Whenever you trade on a macro thesis, you have to realize that your trade can turn against you and plan accordingly. It’s better to hold back enough where you can responsibly add as you wait for it to play out, and it is better to reduce a bit on the rallies in case of a head-fake and further weakness down the road.

I’m still nervous about the leverage in the financial system causing problems (it can’t increase forever, right?), so I’m not going to make a long bet on general US stocks. Ironically, I feel more comfortable with the mining stocks mainly because they’ve been missing out on much of the post-covid gains. These are cyclical in nature – bear markets lead to under-investment which leads to shortages which leads to bull markets which leads to over-investment then repeats. The miners (gold, silver, uranium, copper) had a terrible bear market from 2012-2018 and they have just started to recover. I don’t feel as comfortable with Oil because it seems to have shorter production cycles due to fracking technology, and OPEC can always increase supply.

As for emerging markets, I remember being over-allocated to them back in 2008-2009 with de-coupling and all that. I learned that EM stocks get hit hard on developed market weakness as foreign investment turns risk-off and rushes back home. Then they miss the initial upside after a bottom (like 2009) but they rally hard on the growth part of the cycle that follows. I’m still short EEM, and I fully expect the same cycle to play out. If the US stock market seriously tanks, then stabilizes and starts to recover, then I will allocate to emerging markets and not before.

For now, I think I’m over-allocated to precious metals miners so I will try to refrain from adding there. Same goes for copper – I have more than I need with NOVRF plus the exposure in my other mining stocks. I would still like to add to CCJ (uranium) on weakness, and I do expect to see more weakness this month. I’m thinking about just sitting on a stronger cash position when I close out my TLT calls. Maybe I’ll get a few more long-dated index puts if we continue to hit all time highs in IWM & QQQ in coming months …. but I’ve lost so much doing that these last 18 months that I’m not too sure about that one.

Anyway, my portfolio was actually up slightly on the week. Here’s where it landed:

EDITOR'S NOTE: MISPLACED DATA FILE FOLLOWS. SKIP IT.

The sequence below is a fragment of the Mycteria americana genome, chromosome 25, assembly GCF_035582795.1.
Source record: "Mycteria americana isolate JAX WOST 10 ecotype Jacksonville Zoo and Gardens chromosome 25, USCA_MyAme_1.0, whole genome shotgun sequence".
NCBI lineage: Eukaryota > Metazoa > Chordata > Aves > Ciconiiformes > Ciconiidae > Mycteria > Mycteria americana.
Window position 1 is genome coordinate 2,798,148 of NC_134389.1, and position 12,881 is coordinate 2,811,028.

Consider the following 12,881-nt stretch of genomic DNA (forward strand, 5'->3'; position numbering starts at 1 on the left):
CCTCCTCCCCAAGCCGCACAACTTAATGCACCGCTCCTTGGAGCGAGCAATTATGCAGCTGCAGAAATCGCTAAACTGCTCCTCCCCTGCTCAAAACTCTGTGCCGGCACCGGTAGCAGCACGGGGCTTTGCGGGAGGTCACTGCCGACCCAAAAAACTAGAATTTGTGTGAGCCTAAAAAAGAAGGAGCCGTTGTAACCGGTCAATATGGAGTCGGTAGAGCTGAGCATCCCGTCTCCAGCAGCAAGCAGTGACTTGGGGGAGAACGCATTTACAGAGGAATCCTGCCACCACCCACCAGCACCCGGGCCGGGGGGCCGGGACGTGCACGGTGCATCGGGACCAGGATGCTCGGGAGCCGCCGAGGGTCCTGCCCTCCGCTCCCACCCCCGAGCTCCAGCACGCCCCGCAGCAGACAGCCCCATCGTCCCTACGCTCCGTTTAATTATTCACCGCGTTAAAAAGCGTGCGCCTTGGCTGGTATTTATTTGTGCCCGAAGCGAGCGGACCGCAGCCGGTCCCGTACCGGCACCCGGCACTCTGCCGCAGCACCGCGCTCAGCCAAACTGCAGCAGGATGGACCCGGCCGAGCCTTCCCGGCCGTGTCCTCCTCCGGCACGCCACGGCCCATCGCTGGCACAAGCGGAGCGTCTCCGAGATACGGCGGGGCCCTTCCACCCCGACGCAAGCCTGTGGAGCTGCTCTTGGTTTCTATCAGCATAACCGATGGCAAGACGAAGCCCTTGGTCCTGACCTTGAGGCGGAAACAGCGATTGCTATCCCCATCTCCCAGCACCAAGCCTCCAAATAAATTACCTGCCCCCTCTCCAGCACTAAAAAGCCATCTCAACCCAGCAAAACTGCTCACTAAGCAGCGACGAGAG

• DOWNSIDE BETS (36.9%)
    • 26.1% TLT Calls
    • 5.5% IWM Puts
    • 3.4% QQQ Puts
    • 2.0% EEM Puts
    • 9.8% AG (Silver), mainly shares some calls
    • 8.1% SAND (Gold, Silver & others), all calls
    • 5.5% EQX (Gold), shares & calls
    • 4.7% SILV (Silver)
    • 4.3% MTA (Gold & Silver)
    • 3.2% SILVRF (Silver)
    • 3.0% LGDTF (Gold)
    • 1.5% WPM (Gold, Copper & Silver), all calls
    • 1.5% RSNVF (Silver)
    • 0.6% SSVFF (Silver)
    • 0.7% GOLD (Gold, Copper), all calls
    • 4.7% NOVRF (Nickel/Copper)
    • 1.7% UUUU (Uranium, Vanadium, Copper)
    • 1.1% CCJ (Uranium)
    • 0.8% BQSSF (Uranium)
  • CANNABIS (6.3%) split btw CRLBF, GTBIF & TRSSF
  • CRYPTO (3.4%) all ADA
  • CASH (2.3%)

I really don’t know what to predict going forward these next couple months. I could just as easily see gold re-test the recent lows around 1670 as I could see it swiftly rally back to 1900 resistance. I could see IWM and QQQ stocks crash big time in a major de-leveraging event, go through a minor 5% correction, or continue hitting all-time highs. All I know is I’m feeling a bit cautious. Good luck and happy trading.

About johnonstocks

I've been trading stocks since 2003, active on Motley Fool's discussion boards and using first Hidden Gems, then Global Gains. I no longer have the newsletters, but I keep up on the WSJ and read David Rosenberg everyday at Education: CFA level 2 candidate MBA-focus in Finance, Marshall, University of Southern California - expected Dec 2010. BS Mechanical Engineering, UC San Diego, June 2002